How to Cope with Parenting, Part 1 – Babies: A Guide

Sometimes people have kids. They have sex, and then a baby comes out 9 or so months later. Apparently that’s what sex is for, who knew? From what I’ve been told, kids can be pretty rough. They crap everywhere, they break everything, they take your money, and they blame all of their problems on you. On top of that they jump out of the womb with all kinds of gross, juicy, gooey stuff, but no manual. For real God? What do you expect us to do?

Luckily, even though the closest thing I’ve had to a child was a flower some chicks gave me in college that died because I forgot to water it for a week, I’ve been inspired (probably by God, but no guarantees) with a few hundred words of wisdom to guide you through the crap-caked puberty maze that is child rearing.

Part 1: Babies

Let’s get one thing straight. You hate babies. I get it. They don’t talk, they force you to abandon sleep, which you love more than almost anything, and their digestive tract is connected directly to hell. Babies are dumb and selfish and mostly no fun. And super, super breakable. One second the baby is having a good time with the weed-eater, the next second child services is trying to tell you how to be a parent. The hell do they know, right? After nine months of sitting on their asses and literally leeching off of you, you’d think babies wouldn’t be such… babies.

Here are two easy steps for handling these useless nightmares until they’re old enough to contribute:

1. Neglect:
If there’s one thing I learned growing up in an Irish home, it’s that you have to fend for yourself. Teach that lesson to your baby. Why should you have to change a diaper? You didn’t crap your baby’s pants did you? No. That baby knows damn well where the toilet is, it’s just being lazy. A few days of wallowing in its own filth will teach it to get up and take its nasty-butt business to the commode, where it belongs.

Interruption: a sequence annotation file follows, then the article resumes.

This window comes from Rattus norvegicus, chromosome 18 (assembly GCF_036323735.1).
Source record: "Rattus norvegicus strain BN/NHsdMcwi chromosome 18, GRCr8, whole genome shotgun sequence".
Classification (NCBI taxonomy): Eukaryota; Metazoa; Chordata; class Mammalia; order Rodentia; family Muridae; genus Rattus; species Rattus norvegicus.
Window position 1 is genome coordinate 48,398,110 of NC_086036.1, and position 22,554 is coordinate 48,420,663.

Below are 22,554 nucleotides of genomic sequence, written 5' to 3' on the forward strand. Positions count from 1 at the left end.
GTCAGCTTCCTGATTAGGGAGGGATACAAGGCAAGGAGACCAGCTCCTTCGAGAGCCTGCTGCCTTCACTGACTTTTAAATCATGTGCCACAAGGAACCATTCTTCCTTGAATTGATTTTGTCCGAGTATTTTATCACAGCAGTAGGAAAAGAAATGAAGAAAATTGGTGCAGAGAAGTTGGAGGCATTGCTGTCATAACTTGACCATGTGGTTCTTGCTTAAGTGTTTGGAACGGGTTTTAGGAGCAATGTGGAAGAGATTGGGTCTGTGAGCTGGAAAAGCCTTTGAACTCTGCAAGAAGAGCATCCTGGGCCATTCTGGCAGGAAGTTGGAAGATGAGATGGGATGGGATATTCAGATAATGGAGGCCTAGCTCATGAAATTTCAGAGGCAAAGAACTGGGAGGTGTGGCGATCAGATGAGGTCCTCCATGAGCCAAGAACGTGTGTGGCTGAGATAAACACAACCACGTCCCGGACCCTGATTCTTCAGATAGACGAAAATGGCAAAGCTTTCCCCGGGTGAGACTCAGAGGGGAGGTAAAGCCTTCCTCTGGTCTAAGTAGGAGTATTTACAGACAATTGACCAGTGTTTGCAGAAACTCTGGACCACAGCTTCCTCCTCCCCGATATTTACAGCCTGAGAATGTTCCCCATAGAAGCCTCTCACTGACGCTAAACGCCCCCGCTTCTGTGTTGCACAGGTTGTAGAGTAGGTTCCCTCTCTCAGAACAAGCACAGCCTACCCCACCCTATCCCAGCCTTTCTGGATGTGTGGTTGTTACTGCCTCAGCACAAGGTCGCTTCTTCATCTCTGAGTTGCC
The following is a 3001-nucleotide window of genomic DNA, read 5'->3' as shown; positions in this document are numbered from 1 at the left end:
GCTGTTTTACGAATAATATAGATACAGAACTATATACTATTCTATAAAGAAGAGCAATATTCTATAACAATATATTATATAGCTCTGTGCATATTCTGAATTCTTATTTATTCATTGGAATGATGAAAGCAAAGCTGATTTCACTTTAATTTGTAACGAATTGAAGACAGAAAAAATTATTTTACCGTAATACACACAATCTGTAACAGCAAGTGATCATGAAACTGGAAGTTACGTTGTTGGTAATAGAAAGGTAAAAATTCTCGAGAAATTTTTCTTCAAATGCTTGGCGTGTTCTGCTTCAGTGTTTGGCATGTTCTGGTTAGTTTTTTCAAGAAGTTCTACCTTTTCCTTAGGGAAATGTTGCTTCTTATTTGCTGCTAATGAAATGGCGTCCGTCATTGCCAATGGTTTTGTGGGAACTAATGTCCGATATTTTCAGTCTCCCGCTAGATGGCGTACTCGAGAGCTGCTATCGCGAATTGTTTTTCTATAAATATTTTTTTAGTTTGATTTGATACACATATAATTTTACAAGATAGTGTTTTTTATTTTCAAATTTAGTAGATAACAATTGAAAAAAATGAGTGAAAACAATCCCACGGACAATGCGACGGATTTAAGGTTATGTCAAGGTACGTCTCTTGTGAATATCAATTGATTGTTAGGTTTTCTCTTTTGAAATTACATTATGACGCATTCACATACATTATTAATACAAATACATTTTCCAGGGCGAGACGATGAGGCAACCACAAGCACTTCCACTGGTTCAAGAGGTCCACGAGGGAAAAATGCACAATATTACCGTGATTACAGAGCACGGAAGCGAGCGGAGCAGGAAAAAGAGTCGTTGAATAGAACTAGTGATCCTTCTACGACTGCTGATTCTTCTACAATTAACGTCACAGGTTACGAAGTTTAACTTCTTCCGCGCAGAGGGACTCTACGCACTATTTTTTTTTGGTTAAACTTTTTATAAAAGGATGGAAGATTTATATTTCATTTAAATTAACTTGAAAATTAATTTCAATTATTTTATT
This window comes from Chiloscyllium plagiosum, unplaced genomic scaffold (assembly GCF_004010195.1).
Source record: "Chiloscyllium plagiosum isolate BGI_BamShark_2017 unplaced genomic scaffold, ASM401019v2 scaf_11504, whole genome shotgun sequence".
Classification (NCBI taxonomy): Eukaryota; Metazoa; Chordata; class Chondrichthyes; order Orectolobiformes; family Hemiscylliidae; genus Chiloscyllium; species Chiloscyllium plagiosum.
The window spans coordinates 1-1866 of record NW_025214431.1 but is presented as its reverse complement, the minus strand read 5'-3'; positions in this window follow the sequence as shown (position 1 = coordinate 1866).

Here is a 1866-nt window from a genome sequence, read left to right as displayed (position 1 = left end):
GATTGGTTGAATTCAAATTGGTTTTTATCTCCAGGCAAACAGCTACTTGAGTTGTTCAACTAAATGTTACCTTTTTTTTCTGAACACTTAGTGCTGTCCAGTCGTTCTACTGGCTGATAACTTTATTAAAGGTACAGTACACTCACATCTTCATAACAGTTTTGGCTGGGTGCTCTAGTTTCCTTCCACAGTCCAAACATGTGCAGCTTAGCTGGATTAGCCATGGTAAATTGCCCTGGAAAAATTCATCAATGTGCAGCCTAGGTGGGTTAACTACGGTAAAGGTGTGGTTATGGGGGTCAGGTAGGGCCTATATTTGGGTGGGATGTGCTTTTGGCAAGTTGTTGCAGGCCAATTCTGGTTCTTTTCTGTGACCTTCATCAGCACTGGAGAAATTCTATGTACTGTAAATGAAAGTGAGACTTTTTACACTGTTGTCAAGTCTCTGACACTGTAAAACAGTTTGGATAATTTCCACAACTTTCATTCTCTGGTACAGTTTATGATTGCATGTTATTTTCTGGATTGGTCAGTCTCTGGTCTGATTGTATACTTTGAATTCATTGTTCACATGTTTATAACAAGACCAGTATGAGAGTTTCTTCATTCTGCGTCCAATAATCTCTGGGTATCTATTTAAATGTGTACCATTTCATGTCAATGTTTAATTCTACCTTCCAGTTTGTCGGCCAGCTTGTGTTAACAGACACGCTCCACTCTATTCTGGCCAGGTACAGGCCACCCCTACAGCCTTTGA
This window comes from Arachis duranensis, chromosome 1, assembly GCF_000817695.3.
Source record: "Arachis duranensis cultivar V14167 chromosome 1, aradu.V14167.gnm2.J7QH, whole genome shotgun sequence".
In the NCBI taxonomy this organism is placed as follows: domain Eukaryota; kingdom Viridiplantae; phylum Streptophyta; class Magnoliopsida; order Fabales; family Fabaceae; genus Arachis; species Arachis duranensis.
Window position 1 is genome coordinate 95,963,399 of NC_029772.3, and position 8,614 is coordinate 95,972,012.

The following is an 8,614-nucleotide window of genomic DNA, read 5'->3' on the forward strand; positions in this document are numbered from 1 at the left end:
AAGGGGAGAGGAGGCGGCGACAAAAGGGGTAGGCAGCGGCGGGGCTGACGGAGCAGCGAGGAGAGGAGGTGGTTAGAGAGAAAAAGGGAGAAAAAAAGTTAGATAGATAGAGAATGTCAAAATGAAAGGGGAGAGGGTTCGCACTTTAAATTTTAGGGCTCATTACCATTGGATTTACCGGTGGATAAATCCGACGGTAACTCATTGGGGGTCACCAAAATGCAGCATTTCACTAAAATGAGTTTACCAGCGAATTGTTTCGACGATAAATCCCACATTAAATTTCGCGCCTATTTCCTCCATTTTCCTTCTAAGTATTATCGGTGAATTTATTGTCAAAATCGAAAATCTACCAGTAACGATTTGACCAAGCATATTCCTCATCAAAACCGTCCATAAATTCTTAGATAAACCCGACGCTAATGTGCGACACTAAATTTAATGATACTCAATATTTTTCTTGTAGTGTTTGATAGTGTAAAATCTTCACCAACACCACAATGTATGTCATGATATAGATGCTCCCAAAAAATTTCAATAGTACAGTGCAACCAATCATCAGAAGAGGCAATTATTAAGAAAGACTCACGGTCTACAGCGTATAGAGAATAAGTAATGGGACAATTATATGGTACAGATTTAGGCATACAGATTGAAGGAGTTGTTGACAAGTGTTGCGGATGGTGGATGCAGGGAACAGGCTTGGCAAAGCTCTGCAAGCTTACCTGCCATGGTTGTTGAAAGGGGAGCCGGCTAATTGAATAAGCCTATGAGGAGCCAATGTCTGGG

And breast feeding? Yougottabekiddingme! First of all, Oedipus, gross. Second of all, Maxim has taught us that boobs are for smashing into bras that are three sizes too small. That is NOT for you to munch on, munchkin. Toss your baby a Powerbar and a half gallon of milk. When the baby gets hungry, it’ll figure it out.

Got something to do? Got a TV? Problem solved. Plop that baby in front of the TV with an episode of Skins and go take that much needed siesta, my friend. TV is the baby opium that moms have been praying for since opium was outlawed. It really doesn’t matter what you put on the TV. Babies don’t give a crap, they’ll watch anything. No standards, the monsters.

2. Take Your Baby Everywhere:
Babies don’t know anything about the world. They’ve spent the first nine months of their lives sitting around and mooching off of their moms like some sweaty WoW addict. No more of that, kiddos. Going to see the latest horror flick, “The Exorcism of the Haunted Scream Halloween Saw: REAL3DTOtheMAX”? Bring your baby along. Everyone in the theater is going to respect you for it. You’re making the hard decision. Sure, maybe your baby will cry, scream, and beg you in baby language to take it home, but you’re the parent that clearly knows best. Stop crying and learn English, baby, and then maybe we can have a real conversation about how watching demons explode out of people’s eyes will put hair on your chest and prepare you to be a well-rounded, non-cannibalistic, non-satanic, non-serial killer when you grow up.

Pretty much every other place you might go is a good place to bring a baby. Crime scene? This is real life. Get used to it. Gym? You’re fat, baby. The world hates fat people. Booby bar? I know you love boobies. Look but don’t touch.

If there does happen to be a situation where, for some weird reason, you decide you’d rather not bring your newborn child, just leave it in the car.

And that’s it. Two easy steps for getting by until your baby becomes a human. Give me a week or twelve and I’ll hit you up again with the next step in How to Cope with Parenting: A Guide. Until then, get out there and show the world a new standard for parenting.

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